Friday, October 24, 2008

More myths about deficits and gold-standard-thinking

Indeed, earlier in the day, Martin Neil Baily, an economist for the Brookings Institution, told the same congressional panel that a stimulus package would have to be anywhere between $150 billion to $300 billion to have any significant impact. He said that direct relief to ailing states with revenue shortfalls was necessary.

But Pelosi said she wasn't ready to scale the package that large because of concerns of what it would do to the escalating deficit.

Myths about deficits keep us from doing what we need
to do.

"One hundred and fifty billion would be closer to what the economy needs," she said. "I don't know if we can afford all that the economy needs."

Ditto: myths.

Pelosi has said that she would call the House into a lame-duck session following the elections if there are signs a package can be passed. House Republicans remain opposed to any stimulus legislation.

Hopefully they will be gone soon.

White House press secretary Dana Perino said the plan would have to be different than the one passed in September to merit the president's support.

"What we've seen put forward so far by the leaders in Congress, the Democrats, were elements of a package that we did not think would actually stimulate the economy," Perino said.

Oh, you mean like real spending in the economy??? It's textbook.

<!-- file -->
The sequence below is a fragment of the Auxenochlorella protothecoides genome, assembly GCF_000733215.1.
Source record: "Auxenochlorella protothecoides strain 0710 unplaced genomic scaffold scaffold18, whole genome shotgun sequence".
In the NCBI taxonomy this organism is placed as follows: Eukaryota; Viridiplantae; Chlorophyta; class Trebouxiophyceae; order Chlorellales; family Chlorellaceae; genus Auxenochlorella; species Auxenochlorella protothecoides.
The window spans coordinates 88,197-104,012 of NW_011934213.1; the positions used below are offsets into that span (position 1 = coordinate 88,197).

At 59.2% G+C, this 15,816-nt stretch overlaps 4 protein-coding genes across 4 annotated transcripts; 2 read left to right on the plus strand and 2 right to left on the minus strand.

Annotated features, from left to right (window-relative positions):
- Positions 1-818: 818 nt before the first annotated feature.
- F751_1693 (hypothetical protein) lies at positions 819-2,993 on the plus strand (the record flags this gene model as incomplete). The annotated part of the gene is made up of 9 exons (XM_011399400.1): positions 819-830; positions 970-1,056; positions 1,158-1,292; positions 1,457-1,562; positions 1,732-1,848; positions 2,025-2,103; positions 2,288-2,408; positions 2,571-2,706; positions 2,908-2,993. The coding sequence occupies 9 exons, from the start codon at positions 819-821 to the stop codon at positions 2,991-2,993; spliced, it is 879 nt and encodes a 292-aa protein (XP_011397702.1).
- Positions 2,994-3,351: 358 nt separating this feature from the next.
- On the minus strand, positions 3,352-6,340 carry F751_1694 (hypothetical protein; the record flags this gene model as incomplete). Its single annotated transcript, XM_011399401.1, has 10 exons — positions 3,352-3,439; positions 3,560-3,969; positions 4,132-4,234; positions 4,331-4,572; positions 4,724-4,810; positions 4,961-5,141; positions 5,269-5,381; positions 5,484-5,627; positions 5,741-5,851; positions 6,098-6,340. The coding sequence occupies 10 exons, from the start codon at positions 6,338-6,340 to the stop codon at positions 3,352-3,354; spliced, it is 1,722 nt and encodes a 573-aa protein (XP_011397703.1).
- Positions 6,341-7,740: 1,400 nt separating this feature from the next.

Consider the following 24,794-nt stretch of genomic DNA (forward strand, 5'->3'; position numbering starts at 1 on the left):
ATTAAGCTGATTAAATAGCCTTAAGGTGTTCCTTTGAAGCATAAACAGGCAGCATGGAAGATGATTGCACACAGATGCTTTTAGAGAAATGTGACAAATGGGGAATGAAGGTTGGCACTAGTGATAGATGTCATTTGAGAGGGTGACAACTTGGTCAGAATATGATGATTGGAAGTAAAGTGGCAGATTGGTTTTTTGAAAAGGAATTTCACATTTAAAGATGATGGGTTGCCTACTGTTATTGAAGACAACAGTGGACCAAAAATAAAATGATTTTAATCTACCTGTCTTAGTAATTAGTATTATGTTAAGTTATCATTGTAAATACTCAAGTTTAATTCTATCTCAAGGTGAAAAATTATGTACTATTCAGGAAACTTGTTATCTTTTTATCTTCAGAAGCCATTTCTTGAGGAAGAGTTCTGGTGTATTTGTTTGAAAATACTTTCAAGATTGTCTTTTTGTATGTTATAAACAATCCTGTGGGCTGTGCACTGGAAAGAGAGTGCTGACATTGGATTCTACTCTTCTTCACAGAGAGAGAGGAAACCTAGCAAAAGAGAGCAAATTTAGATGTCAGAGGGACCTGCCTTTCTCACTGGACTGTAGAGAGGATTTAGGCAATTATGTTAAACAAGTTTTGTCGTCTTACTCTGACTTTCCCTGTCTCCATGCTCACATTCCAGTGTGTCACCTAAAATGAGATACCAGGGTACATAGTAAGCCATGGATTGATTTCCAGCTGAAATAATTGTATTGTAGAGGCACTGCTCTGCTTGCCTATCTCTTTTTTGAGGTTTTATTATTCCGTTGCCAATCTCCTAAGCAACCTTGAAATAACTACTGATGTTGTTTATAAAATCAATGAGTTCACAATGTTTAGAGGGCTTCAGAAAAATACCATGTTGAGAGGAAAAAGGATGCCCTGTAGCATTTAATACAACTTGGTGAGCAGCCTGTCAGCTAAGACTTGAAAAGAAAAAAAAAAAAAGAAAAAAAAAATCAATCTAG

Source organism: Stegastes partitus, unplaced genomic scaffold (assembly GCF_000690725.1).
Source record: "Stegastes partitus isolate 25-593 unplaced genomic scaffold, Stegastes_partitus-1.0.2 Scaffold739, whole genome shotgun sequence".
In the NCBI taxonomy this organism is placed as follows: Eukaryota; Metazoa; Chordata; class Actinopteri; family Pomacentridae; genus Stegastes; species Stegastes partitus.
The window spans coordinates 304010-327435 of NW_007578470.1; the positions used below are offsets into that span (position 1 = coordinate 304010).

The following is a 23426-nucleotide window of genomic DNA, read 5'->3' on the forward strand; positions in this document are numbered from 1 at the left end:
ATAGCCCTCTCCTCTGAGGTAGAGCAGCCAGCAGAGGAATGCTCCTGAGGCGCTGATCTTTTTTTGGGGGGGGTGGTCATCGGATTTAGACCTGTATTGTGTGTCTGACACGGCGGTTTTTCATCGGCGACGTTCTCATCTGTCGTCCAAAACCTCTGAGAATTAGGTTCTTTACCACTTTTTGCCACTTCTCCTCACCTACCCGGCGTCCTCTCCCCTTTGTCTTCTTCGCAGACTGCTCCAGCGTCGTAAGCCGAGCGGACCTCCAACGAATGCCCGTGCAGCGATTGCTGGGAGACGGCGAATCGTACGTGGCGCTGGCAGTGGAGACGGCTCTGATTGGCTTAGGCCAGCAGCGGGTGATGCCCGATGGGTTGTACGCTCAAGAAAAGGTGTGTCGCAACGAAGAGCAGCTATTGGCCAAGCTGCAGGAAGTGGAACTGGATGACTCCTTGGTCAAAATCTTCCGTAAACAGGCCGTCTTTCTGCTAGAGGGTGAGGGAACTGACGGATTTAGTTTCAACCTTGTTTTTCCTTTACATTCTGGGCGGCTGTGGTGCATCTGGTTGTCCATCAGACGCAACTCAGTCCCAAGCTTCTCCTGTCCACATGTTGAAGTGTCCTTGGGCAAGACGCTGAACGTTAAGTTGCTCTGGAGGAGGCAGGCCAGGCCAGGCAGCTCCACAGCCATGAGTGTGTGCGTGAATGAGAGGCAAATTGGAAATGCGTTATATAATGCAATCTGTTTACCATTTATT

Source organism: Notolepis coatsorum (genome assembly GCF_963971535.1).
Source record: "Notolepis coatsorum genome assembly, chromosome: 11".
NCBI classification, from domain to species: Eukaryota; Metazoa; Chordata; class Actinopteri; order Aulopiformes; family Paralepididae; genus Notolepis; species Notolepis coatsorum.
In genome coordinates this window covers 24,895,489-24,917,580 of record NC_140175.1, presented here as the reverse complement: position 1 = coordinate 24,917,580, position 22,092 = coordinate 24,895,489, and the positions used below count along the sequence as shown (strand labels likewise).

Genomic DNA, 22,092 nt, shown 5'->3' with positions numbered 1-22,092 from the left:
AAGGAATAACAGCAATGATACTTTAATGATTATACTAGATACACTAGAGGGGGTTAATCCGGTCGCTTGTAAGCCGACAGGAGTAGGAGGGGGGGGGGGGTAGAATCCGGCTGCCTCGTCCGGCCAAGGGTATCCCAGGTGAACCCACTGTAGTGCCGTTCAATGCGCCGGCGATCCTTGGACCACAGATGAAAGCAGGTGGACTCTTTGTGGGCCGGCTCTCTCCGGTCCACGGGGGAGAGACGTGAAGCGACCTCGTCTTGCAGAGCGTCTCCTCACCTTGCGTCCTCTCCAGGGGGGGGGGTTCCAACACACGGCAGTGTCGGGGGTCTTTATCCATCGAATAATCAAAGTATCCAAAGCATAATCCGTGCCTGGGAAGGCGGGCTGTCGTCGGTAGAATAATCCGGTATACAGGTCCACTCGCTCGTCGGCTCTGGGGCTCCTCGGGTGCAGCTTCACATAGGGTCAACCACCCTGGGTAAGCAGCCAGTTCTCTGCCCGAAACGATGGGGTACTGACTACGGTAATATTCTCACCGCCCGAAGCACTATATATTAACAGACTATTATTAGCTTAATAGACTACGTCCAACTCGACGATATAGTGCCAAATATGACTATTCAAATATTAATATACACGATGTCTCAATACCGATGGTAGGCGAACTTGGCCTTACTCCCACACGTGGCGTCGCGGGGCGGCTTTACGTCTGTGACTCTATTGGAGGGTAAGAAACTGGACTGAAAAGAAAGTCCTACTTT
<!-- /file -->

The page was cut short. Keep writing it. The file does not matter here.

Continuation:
Congress also passed a $168 billion stimulus package in February that put money directly in the hands of millions of taxpayers, but critics said that did little to slow the economy's decline as nervous Americans saved rather than spent the money, or used it to pay down debt.

Congress this month passed a $750 billion rescue bill to bolster banks and improve the credit marks. Budget hawks warned Monday that a new stimulus package could send the federal budget deficit soaring toward $1 trillion.

And? So?? Would still only be about the size of the Reagan deficit, when looked at as a percentage of GDP.

"We're looking at easily a $750 billion deficit next year alone," said Rep. Paul Ryan (R-Wis.). "You throw a stimulus thing on this of 300 [billion], we're over a trillion-dollar budget deficit. Now, the question is … what does that do to the value of our dollar? What does that do to our borrowing costs?"

A bloated deficit could lead to inflation, but Kent Hughes, an economist with the Woodrow Wilson International Center for Scholars in Washington, said boosting the flailing economy was more important.

"That's the right risk to take," he said.

Kent Hughes is right.

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